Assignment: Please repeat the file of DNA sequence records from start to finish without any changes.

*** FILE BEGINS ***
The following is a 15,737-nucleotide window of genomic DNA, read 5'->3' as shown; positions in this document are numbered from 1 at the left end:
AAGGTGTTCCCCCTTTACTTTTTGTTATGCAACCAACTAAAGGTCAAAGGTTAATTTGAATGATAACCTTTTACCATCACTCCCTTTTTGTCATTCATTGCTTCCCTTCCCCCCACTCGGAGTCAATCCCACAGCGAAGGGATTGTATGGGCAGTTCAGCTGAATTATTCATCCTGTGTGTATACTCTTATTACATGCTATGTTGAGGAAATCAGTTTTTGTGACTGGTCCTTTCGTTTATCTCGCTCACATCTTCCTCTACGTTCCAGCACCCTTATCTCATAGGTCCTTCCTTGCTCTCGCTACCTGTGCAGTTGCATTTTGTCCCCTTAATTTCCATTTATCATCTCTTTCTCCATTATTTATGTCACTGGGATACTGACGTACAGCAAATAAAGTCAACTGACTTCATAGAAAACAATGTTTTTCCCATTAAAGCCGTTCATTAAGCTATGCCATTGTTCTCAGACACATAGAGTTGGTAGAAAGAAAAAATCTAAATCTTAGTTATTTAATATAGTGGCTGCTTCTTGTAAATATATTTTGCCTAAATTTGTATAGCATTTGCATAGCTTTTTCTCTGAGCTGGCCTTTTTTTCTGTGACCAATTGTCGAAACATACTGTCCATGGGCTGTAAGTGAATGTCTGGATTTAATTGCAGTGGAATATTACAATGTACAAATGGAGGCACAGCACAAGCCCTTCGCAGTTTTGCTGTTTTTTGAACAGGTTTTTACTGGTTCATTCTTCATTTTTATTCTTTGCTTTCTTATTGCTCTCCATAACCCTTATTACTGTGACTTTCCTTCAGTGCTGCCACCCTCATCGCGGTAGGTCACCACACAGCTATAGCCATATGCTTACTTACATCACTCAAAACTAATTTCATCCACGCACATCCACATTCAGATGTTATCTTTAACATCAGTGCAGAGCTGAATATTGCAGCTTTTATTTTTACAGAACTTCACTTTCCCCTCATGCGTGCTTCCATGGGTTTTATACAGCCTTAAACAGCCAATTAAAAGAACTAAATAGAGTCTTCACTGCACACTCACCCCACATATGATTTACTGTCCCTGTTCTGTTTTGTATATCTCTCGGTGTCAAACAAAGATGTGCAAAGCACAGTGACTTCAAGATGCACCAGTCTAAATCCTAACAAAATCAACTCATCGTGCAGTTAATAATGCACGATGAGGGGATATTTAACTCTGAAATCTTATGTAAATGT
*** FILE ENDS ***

The following is a 15,737-nucleotide window of genomic DNA, read 5'->3' as shown; positions in this document are numbered from 1 at the left end:
AAGGTGTTCCCCCTTTACTTTTTGTTATGCAACCAACTAAAGGTCAAAGGTTAATTTGAATGATAACCTTTTACCATCACTCCCTTTTTGTCATTCATTGCTTCCCTTCCCCCCACTCGGAGTCAATCCCACAGCGAAGGGATTGTATGGGCAGTTCAGCTGAATTATTCATCCTGTGTGTATACTCTTATTACATGCTATGTTGAGGAAATCAGTTTTTGTGACTGGTCCTTTCGTTTATCTCGCTCACATCTTCCTCTACGTTCCAGCACCCTTATCTCATAGGTCCTTCCTTGCTCTCGCTACCTGTGCAGTTGCATTTTGTCCCCTTAATTTCCATTTATCATCTCTTTCTCCATTATTTATGTCACTGGGATACTGACGTACAGCAAATAAAGTCAACTGACTTCATAGAAAACAATGTTTTTCCCATTAAAGCCGTTCATTAAGCTATGCCATTGTTCTCAGACACATAGAGTTGGTAGAAAGAAAAAATCTAAATCTTAGTTATTTAATATAGTGGCTGCTTCTTGTAAATATATTTTGCCTAAATTTGTATAGCATTTGCATAGCTTTTTCTCTGAGCTGGCCTTTTTTTCTGTGACCAATTGTCGAAACATACTGTCCATGGGCTGTAAGTGAATGTCTGGATTTAATTGCAGTGGAATATTACAATGTACAAATGGAGGCACAGCACAAGCCCTTCGCAGTTTTGCTGTTTTTTGAACAGGTTTTTACTGGTTCATTCTTCATTTTTATTCTTTGCTTTCTTATTGCTCTCCATAACCCTTATTACTGTGACTTTCCTTCAGTGCTGCCACCCTCATCGCGGTAGGTCACCACACAGCTATAGCCATATGCTTACTTACATCACTCAAAACTAATTTCATCCACGCACATCCACATTCAGATGTTATCTTTAACATCAGTGCAGAGCTGAATATTGCAGCTTTTATTTTTACAGAACTTCACTTTCCCCTCATGCGTGCTTCCATGGGTTTTATACAGCCTTAAACAGCCAATTAAAAGAACTAAATAGAGTCTTCACTGCACACTCACCCCACATATGATTTACTGTCCCTGTTCTGTTTTGTATATCTCTCGGTGTCAAACAAAGATGTGCAAAGCACAGTGACTTCAAGATGCACCAGTCTAAATCCTAACAAAATCAACTCATCGTGCAGTTAATAATGCACGATGAGGGGATATTTAACTCTGAAATCTTATGTAAATGT